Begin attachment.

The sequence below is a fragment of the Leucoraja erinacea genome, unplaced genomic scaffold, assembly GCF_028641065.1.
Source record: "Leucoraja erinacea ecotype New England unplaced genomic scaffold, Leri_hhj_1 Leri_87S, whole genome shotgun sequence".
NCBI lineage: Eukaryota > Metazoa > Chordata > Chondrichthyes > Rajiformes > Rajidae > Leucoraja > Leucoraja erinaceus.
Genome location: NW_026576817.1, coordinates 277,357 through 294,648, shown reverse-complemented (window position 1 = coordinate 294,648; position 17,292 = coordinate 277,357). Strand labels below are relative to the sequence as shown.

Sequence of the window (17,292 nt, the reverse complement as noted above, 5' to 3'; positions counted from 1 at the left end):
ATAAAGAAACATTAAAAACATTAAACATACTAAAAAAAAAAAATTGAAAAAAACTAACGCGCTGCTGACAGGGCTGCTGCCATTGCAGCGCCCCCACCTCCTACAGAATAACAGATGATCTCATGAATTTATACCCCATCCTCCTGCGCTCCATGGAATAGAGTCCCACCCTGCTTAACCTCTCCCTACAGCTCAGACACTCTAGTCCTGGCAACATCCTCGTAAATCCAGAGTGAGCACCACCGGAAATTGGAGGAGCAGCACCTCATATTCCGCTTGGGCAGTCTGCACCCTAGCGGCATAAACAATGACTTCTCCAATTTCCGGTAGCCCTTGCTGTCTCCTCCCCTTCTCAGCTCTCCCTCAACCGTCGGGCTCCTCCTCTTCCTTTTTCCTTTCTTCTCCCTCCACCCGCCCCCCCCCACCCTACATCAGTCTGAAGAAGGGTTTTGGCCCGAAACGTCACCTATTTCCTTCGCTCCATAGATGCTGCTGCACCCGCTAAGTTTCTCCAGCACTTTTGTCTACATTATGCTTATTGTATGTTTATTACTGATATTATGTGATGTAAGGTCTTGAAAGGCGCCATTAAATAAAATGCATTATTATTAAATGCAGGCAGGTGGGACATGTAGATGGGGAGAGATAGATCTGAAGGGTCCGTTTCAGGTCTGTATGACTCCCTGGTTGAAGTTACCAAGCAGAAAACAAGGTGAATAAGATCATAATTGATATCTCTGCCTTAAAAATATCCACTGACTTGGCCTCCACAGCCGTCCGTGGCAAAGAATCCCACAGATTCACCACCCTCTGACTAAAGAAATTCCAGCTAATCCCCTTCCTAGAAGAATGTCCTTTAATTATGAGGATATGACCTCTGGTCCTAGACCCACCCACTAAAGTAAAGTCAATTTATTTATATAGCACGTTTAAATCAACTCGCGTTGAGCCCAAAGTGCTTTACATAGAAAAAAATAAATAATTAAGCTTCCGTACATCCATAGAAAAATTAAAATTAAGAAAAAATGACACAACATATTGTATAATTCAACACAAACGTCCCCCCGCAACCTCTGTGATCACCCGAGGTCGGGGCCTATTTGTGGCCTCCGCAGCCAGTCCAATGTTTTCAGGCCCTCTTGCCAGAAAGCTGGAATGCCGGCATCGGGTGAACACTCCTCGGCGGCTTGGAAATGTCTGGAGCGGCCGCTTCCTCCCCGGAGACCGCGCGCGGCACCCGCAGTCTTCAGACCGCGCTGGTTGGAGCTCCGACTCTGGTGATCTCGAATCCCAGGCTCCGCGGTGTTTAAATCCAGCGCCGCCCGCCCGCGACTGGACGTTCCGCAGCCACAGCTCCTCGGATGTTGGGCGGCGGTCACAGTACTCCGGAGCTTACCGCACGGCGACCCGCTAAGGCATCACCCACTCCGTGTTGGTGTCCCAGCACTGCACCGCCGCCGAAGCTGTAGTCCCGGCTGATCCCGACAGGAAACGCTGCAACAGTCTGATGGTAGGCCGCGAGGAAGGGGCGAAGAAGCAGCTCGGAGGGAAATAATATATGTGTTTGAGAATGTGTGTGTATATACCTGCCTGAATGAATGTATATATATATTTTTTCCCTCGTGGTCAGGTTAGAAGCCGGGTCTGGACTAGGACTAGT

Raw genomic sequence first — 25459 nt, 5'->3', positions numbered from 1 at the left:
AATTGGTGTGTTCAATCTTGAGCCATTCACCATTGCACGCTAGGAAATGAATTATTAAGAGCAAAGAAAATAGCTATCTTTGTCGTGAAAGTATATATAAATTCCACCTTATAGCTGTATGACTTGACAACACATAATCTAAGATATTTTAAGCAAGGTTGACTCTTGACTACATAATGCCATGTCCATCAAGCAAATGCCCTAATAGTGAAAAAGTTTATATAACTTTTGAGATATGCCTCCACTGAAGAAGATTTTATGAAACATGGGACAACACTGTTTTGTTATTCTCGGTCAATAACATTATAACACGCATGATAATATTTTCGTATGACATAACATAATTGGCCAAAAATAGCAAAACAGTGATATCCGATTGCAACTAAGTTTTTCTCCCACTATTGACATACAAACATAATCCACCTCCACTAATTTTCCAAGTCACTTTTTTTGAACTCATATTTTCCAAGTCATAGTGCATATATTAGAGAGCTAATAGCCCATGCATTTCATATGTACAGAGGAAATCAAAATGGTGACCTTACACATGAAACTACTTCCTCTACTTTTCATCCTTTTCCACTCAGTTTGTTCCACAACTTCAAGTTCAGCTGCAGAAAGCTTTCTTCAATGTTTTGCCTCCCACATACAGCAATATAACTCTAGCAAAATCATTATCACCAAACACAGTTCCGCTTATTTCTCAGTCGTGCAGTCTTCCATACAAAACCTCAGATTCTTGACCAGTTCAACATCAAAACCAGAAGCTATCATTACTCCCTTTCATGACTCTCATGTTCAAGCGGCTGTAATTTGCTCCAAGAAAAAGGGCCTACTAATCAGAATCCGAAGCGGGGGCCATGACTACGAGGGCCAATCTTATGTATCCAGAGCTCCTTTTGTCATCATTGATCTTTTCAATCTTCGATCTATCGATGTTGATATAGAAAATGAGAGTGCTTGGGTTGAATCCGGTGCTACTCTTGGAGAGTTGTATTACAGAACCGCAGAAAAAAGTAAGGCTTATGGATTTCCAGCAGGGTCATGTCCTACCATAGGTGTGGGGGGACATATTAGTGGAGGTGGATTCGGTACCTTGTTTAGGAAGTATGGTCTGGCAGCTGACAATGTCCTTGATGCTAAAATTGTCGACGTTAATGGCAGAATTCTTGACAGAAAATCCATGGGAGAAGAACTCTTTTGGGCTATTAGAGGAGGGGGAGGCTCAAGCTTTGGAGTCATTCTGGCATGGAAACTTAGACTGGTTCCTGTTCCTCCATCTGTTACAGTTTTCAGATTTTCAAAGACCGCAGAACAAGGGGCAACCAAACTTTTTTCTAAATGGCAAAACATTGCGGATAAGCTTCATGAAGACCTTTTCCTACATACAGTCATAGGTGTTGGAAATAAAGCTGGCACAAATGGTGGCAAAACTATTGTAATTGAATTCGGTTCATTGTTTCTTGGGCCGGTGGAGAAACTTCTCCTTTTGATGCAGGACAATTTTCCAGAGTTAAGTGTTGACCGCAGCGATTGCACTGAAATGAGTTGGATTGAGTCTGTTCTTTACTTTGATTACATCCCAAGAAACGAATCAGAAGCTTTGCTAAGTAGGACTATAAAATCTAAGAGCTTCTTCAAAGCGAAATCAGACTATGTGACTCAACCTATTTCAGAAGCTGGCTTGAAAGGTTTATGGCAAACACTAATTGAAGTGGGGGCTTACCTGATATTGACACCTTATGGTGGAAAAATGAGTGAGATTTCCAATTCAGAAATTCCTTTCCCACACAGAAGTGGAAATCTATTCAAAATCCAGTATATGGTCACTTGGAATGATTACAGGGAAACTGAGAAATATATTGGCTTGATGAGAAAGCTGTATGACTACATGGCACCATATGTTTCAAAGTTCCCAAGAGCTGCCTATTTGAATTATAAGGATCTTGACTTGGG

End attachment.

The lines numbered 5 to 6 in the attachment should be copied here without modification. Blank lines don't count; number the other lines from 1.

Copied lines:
Sequence of the window (17,292 nt, the reverse complement as noted above, 5' to 3'; positions counted from 1 at the left end):
ATAAAGAAACATTAAAAACATTAAACATACTAAAAAAAAAAAATTGAAAAAAACTAACGCGCTGCTGACAGGGCTGCTGCCATTGCAGCGCCCCCACCTCCTACAGAATAACAGATGATCTCATGAATTTATACCCCATCCTCCTGCGCTCCATGGAATAGAGTCCCACCCTGCTTAACCTCTCCCTACAGCTCAGACACTCTAGTCCTGGCAACATCCTCGTAAATCCAGAGTGAGCACCACCGGAAATTGGAGGAGCAGCACCTCATATTCCGCTTGGGCAGTCTGCACCCTAGCGGCATAAACAATGACTTCTCCAATTTCCGGTAGCCCTTGCTGTCTCCTCCCCTTCTCAGCTCTCCCTCAACCGTCGGGCTCCTCCTCTTCCTTTTTCCTTTCTTCTCCCTCCACCCGCCCCCCCCCACCCTACATCAGTCTGAAGAAGGGTTTTGGCCCGAAACGTCACCTATTTCCTTCGCTCCATAGATGCTGCTGCACCCGCTAAGTTTCTCCAGCACTTTTGTCTACATTATGCTTATTGTATGTTTATTACTGATATTATGTGATGTAAGGTCTTGAAAGGCGCCATTAAATAAAATGCATTATTATTAAATGCAGGCAGGTGGGACATGTAGATGGGGAGAGATAGATCTGAAGGGTCCGTTTCAGGTCTGTATGACTCCCTGGTTGAAGTTACCAAGCAGAAAACAAGGTGAATAAGATCATAATTGATATCTCTGCCTTAAAAATATCCACTGACTTGGCCTCCACAGCCGTCCGTGGCAAAGAATCCCACAGATTCACCACCCTCTGACTAAAGAAATTCCAGCTAATCCCCTTCCTAGAAGAATGTCCTTTAATTATGAGGATATGACCTCTGGTCCTAGACCCACCCACTAAAGTAAAGTCAATTTATTTATATAGCACGTTTAAATCAACTCGCGTTGAGCCCAAAGTGCTTTACATAGAAAAAAATAAATAATTAAGCTTCCGTACATCCATAGAAAAATTAAAATTAAGAAAAAATGACACAACATATTGTATAATTCAACACAAACGTCCCCCCGCAACCTCTGTGATCACCCGAGGTCGGGGCCTATTTGTGGCCTCCGCAGCCAGTCCAATGTTTTCAGGCCCTCTTGCCAGAAAGCTGGAATGCCGGCATCGGGTGAACACTCCTCGGCGGCTTGGAAATGTCTGGAGCGGCCGCTTCCTCCCCGGAGACCGCGCGCGGCACCCGCAGTCTTCAGACCGCGCTGGTTGGAGCTCCGACTCTGGTGATCTCGAATCCCAGGCTCCGCGGTGTTTAAATCCAGCGCCGCCCGCCCGCGACTGGACGTTCCGCAGCCACAGCTCCTCGGATGTTGGGCGGCGGTCACAGTACTCCGGAGCTTACCGCACGGCGACCCGCTAAGGCATCACCCACTCCGTGTTGGTGTCCCAGCACTGCACCGCCGCCGAAGCTGTAGTCCCGGCTGATCCCGACAGGAAACGCTGCAACAGTCTGATGGTAGGCCGCGAGGAAGGGGCGAAGAAGCAGCTCGGAGGGAAATAATATATGTGTTTGAGAATGTGTGTGTATATACCTGCCTGAATGAATGTATATATATATTTTTTCCCTCGTGGTCAGGTTAGAAGCCGGGTCTGGACTAGGACTAGT